To the extent this notice includes guidance on how regulated entities may comply with existing regulations, it does not have the force and effect of law and is not meant to bind the regulated entities in any way. Regulated entities may rely on this document as a safeguard from Departmental enforcement as described herein.
The notice went on to address the obligations of travel advisors in language perhaps affected by the stunning crisis that was besieging the entire country [my notes are in brackets; italics for emphasis are also mine]:
What rights do passengers have if they purchased their airline ticket from an online travel agency?
Ticket agents [unqualified] are required to make “proper” refunds when service cannot be performed as contracted on a flight to, within, or from the United States. The Department interprets the requirement for ticket agents to provide “proper” refunds to include providing refunds in any instance when the following conditions are met: (i) an airline cancels or significantly changes a flight, (ii) an airline acknowledges that a consumer is entitled to a refund, and (iii) passenger funds are possessed by a ticket agent. In enforcing the requirement for ticket agents to make “proper” refunds, the Aviation Enforcement Office will focus on the totality of the circumstances.
Note also that the term “proper refunds” is also used in the DOT Policy Statements, 14 CFR 399.80(l) also cited by DOT as authority for the obligations it was imposing on advisors. Thus, “proper refunds,” based on long-standing interpretation, refer to situations in which the advisor possesses the funds when the refund request is made.
The NPRM throws that concept out the window:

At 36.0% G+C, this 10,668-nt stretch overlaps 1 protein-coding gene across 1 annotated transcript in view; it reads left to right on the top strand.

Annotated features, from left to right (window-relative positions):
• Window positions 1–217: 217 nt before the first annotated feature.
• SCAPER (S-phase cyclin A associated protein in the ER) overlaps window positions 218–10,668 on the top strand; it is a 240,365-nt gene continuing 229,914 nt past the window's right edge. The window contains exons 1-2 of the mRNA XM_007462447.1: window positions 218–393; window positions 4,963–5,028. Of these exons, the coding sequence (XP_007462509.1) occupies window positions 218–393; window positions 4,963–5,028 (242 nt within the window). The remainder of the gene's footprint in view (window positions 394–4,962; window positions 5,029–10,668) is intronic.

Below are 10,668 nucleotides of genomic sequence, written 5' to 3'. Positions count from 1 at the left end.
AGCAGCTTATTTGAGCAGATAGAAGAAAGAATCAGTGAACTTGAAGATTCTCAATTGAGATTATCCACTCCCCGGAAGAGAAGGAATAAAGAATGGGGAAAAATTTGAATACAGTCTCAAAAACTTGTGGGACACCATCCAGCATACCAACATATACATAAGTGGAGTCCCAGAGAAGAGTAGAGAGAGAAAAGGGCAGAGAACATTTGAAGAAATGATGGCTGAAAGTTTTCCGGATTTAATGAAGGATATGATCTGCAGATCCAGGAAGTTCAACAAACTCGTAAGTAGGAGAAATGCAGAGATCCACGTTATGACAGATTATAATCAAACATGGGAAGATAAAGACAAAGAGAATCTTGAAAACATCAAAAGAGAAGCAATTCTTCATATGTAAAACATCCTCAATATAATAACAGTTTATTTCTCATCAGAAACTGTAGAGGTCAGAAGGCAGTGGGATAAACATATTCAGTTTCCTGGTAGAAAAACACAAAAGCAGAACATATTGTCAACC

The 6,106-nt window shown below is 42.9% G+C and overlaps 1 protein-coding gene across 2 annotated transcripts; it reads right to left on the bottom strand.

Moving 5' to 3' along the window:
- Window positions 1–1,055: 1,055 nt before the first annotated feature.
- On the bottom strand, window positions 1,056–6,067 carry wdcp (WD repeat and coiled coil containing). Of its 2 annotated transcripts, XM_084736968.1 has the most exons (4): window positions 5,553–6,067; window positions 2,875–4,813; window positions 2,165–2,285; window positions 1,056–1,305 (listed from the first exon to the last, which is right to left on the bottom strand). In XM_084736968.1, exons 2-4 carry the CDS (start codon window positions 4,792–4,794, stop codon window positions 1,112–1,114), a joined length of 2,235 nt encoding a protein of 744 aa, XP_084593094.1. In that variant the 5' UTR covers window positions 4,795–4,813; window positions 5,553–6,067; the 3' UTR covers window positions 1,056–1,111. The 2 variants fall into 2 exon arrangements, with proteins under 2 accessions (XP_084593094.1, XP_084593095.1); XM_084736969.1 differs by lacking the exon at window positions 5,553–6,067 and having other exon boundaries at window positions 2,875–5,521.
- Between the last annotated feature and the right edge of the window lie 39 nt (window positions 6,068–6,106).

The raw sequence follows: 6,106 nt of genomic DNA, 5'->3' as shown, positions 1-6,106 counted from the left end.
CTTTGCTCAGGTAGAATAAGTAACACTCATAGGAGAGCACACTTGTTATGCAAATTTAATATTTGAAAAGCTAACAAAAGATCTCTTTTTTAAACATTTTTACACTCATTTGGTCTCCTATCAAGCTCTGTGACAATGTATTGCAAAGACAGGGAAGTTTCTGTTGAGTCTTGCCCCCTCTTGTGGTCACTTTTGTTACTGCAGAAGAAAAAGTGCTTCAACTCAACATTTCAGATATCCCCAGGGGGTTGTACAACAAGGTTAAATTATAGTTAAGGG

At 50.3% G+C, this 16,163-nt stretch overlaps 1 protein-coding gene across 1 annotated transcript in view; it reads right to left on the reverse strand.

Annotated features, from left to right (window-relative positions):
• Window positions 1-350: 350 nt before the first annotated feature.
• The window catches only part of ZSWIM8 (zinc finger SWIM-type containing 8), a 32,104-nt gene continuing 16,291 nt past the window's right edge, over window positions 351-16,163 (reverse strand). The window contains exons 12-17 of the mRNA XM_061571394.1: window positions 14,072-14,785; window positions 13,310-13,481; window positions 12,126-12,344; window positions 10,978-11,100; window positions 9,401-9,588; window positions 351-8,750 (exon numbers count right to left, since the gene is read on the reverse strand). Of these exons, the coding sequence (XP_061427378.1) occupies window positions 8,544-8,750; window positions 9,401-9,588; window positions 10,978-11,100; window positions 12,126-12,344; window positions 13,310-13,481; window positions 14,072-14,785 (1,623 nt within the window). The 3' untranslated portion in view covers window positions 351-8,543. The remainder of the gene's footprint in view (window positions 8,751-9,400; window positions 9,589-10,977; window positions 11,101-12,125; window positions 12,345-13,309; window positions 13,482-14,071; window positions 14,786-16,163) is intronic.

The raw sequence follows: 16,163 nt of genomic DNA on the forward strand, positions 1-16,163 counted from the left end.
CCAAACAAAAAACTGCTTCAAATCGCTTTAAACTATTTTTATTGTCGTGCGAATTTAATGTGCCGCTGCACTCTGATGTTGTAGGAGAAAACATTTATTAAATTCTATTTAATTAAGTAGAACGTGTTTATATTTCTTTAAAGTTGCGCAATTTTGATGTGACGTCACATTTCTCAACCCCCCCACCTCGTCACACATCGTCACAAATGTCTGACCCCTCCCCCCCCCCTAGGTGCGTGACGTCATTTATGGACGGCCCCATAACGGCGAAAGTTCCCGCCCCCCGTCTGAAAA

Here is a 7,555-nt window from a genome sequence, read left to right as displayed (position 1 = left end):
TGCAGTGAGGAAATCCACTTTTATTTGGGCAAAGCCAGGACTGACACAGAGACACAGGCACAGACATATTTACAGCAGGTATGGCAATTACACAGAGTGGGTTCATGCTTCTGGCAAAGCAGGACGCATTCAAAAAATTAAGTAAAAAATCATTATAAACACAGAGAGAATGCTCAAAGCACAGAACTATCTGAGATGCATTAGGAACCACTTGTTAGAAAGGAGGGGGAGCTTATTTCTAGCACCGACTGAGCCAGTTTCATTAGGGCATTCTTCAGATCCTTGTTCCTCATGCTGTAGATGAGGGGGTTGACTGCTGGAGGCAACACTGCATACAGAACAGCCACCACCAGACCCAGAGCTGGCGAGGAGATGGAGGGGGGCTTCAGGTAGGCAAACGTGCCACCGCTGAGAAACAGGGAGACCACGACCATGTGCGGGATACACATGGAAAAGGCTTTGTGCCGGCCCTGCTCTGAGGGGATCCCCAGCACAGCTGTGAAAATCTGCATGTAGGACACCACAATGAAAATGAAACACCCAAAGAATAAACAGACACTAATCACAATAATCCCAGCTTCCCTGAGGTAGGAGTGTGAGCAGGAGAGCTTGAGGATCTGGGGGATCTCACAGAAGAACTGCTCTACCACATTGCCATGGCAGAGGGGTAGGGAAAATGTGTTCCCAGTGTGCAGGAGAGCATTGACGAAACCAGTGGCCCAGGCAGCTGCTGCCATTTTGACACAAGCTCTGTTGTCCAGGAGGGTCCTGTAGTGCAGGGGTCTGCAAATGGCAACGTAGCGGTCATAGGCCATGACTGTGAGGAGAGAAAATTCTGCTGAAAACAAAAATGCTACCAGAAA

The Department is proposing to require that ticket agents provide prompt refunds of airline ticket purchase prices or the air transportation portion of tour packages when an airline cancels or significantly changes a scheduled flight itinerary that the ticket agents sold directly to consumers, regardless of whether the ticket agent is in possession of the ticket purchase funds. [Bolding mine]
The rationale for undoing the policy that DOT says has been in place since the 1960s is that “approximately 17% of the 105,327 refund complaints the Department received between January 1, 2020, and June 30, 2021, are against travel agents and tour operators.” Thus, “The Department views this significant volume of refund complaints against ticket agents as an indicator that strengthening protections for consumers purchasing air transportation,” without spelling out the exact nature of the complaints or what led to them.
DOT rejected the idea of continuing to put the refund burden on the entity holding the money because consumers would not necessarily know who had the money when they sought a refund. That uncertainty, it believed, ‘would result in additional costs, delay, and confusion to consumers.”
In my opinion, if DOT has no better understanding than that of the typical funds flows for airline ticket transactions settled overwhelmingly through the Airline Reporting Corporation, it should have issued an Advanced Notice of Proposed Rulemaking to find out how those processes work before proposing rules that impose burdensome and unmeetable legal obligations on thousands of travel advisors. Or, it could have just invited the relevant players into a meeting to discuss the processes involved.
The NPRM is replete with conflicting terminology and inconsistent terms such as, “from the consumer’s perspective, the ticket agent is the ultimate recipient of the funds irrespective of whether the ticket agent is in possession of the consumer funds at the time of the refund request.” The term “ultimate recipient” suggests an end-position in the financial chain, not the initial position typically occupied by travel advisors selling scheduled air transportation.